A quest to help people
Camp experience opens doors
Cheyanne Bolden ’25, a psychology and social work double major from Sidney, Ohio, knows exactly what she wants to do in life.
“I want to have a career where I am able to help people – talk to them, figure out what’s going on and help them find a solution,” said Bolden.
Originally a nursing major, Bolden switched to psychology because she likes learning about people and how they work. She added social work this semester after spending the summer as a counselor at Camp Robin Rogers in Spencerville, Ohio. The camp serves children and young adults with autism and disabilities as well as their siblings.
“I loved every second of that experience,” said Bolden. “The campers are intelligent, creative and good with communication. They never failed to enjoy the moments given to them. I think that’s an important thing to say because not everyone does that, and I think it’s an incredible thing to do and to witness others do as well!”
When the camp season ended, Bolden continued working with some of the children at the ARC of Allen County’s Day Services program. The opportunities also allowed her to experience the field of social work in action.
“For a lot of the kids, the social worker at camp was someone they could go to and rely on,” said Bolden, who is now taking Intro to Social Work.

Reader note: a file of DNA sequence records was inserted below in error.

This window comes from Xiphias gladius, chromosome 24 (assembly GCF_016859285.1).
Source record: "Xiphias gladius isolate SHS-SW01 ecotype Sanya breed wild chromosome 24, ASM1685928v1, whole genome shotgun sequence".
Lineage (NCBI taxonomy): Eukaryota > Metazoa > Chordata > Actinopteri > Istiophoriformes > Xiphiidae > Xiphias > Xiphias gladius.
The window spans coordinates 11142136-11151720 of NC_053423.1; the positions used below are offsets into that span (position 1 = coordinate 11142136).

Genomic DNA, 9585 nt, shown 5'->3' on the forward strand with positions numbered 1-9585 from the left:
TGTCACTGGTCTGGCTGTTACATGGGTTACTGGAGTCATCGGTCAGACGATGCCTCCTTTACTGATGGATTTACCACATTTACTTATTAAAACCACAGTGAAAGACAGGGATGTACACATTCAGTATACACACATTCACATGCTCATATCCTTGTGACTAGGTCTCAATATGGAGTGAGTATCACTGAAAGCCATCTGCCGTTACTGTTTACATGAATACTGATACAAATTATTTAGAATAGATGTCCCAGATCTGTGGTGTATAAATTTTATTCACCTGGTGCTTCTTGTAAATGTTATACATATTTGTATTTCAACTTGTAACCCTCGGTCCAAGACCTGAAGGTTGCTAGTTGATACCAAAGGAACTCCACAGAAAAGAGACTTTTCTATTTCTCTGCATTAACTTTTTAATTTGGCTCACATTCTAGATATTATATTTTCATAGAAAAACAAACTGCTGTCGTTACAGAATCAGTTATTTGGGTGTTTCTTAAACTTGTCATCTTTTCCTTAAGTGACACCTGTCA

Outside of class, Bolden is a member of the golf and cheerleading teams. She also works at the tech center, is a member of Marbeck Activities Council and serves on the ministry team.
“Being part of the ministry team really helps me grow my faith,” said Bolden. “I feel understood and at peace.”
This semester, she is also a Becoming a Scholar mentor and recently returned from The Great Adventure where she saw “a lot of growth” in first-year students. She credits the class, including the fall break trip to the Great Smoky Mountains, as being her favorite as a freshman.
“If you are open minded and are listening, participating and engaging with the lessons, you can really learn a lot about who you are as a person and what you want to do in life,” she explained.
Bolden chose Bluffton because it was far enough away from home while still being an easy trip back on I-75. Plus, the golf course was beautiful, the class sizes were small and the people were friendly.
“On my visit, I felt really welcomed. I felt like I was part of the community without even part of the community yet,” said Bolden.